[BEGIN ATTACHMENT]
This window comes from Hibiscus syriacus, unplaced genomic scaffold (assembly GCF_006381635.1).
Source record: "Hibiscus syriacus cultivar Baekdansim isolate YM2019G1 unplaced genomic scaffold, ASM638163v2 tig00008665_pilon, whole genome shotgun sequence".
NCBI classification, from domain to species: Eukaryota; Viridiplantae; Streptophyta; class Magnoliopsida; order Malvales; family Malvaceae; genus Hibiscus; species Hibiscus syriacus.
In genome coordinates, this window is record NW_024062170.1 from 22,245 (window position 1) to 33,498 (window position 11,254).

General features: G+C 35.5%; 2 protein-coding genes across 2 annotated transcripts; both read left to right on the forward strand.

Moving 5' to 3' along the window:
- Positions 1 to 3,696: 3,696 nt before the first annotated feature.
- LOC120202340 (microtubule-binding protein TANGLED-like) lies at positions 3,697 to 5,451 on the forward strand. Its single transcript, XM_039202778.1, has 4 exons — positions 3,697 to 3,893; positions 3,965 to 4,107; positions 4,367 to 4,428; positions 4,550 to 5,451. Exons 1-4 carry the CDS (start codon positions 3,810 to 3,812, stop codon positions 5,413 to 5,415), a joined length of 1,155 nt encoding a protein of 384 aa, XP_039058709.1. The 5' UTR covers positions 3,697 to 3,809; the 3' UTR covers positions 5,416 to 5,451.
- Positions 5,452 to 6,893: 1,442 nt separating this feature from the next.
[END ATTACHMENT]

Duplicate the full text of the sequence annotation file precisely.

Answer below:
This window comes from Hibiscus syriacus, unplaced genomic scaffold (assembly GCF_006381635.1).
Source record: "Hibiscus syriacus cultivar Baekdansim isolate YM2019G1 unplaced genomic scaffold, ASM638163v2 tig00008665_pilon, whole genome shotgun sequence".
NCBI classification, from domain to species: Eukaryota; Viridiplantae; Streptophyta; class Magnoliopsida; order Malvales; family Malvaceae; genus Hibiscus; species Hibiscus syriacus.
In genome coordinates, this window is record NW_024062170.1 from 22,245 (window position 1) to 33,498 (window position 11,254).

General features: G+C 35.5%; 2 protein-coding genes across 2 annotated transcripts; both read left to right on the forward strand.

Moving 5' to 3' along the window:
- Positions 1 to 3,696: 3,696 nt before the first annotated feature.
- LOC120202340 (microtubule-binding protein TANGLED-like) lies at positions 3,697 to 5,451 on the forward strand. Its single transcript, XM_039202778.1, has 4 exons — positions 3,697 to 3,893; positions 3,965 to 4,107; positions 4,367 to 4,428; positions 4,550 to 5,451. Exons 1-4 carry the CDS (start codon positions 3,810 to 3,812, stop codon positions 5,413 to 5,415), a joined length of 1,155 nt encoding a protein of 384 aa, XP_039058709.1. The 5' UTR covers positions 3,697 to 3,809; the 3' UTR covers positions 5,416 to 5,451.
- Positions 5,452 to 6,893: 1,442 nt separating this feature from the next.